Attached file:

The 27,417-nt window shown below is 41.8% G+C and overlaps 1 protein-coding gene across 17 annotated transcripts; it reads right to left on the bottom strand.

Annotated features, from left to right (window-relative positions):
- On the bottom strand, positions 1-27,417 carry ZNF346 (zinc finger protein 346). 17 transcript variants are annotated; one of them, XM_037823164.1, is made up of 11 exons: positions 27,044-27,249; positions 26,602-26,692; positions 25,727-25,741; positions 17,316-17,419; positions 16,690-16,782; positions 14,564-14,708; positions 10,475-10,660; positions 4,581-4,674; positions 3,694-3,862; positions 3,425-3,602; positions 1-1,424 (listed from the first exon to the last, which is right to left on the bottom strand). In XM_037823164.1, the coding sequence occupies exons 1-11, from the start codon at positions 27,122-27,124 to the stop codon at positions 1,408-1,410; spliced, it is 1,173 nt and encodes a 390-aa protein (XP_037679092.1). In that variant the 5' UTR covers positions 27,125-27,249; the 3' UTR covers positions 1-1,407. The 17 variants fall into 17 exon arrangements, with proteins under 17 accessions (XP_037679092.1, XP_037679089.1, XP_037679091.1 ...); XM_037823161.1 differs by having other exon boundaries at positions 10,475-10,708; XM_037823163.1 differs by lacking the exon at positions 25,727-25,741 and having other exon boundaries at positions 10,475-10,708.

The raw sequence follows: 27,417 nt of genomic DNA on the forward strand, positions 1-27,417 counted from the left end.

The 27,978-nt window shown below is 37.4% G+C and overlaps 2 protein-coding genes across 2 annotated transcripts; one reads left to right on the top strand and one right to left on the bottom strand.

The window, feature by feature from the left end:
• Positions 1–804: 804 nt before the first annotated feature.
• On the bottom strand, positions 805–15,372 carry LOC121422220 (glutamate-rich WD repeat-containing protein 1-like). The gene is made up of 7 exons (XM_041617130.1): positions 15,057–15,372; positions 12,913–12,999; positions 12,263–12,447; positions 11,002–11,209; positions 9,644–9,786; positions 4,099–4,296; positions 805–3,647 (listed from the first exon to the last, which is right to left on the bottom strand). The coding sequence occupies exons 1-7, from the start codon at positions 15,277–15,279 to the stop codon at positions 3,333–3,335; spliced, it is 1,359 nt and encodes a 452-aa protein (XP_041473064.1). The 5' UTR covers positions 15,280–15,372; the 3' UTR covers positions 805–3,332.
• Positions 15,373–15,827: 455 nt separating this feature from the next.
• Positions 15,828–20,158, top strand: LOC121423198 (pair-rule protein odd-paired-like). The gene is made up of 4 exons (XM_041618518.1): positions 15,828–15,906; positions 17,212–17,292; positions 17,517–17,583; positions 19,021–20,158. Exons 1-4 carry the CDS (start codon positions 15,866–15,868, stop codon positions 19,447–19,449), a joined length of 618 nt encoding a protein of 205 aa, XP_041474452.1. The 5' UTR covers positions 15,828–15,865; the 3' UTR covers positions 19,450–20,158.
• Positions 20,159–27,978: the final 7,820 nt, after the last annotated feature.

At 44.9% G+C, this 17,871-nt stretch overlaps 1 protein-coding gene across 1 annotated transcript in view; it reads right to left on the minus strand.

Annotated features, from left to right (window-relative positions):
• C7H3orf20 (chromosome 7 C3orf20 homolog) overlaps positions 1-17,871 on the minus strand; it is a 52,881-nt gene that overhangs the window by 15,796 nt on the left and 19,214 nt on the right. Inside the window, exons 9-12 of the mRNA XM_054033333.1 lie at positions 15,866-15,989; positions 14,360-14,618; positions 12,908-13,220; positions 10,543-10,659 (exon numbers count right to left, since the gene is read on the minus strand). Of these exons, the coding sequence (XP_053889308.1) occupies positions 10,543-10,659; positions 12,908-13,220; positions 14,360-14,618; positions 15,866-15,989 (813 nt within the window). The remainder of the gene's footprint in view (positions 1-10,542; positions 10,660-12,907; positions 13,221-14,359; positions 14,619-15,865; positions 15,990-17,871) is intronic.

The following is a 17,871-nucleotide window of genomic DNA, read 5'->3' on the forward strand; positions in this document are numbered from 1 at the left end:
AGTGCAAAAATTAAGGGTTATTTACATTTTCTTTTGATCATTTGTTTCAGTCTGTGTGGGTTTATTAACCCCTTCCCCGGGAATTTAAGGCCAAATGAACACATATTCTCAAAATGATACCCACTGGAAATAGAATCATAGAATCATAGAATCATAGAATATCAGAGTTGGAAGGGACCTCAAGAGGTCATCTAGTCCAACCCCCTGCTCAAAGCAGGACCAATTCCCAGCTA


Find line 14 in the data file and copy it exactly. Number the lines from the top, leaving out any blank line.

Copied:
• C7H3orf20 (chromosome 7 C3orf20 homolog) overlaps positions 1-17,871 on the minus strand; it is a 52,881-nt gene that overhangs the window by 15,796 nt on the left and 19,214 nt on the right. Inside the window, exons 9-12 of the mRNA XM_054033333.1 lie at positions 15,866-15,989; positions 14,360-14,618; positions 12,908-13,220; positions 10,543-10,659 (exon numbers count right to left, since the gene is read on the minus strand). Of these exons, the coding sequence (XP_053889308.1) occupies positions 10,543-10,659; positions 12,908-13,220; positions 14,360-14,618; positions 15,866-15,989 (813 nt within the window). The remainder of the gene's footprint in view (positions 1-10,542; positions 10,660-12,907; positions 13,221-14,359; positions 14,619-15,865; positions 15,990-17,871) is intronic.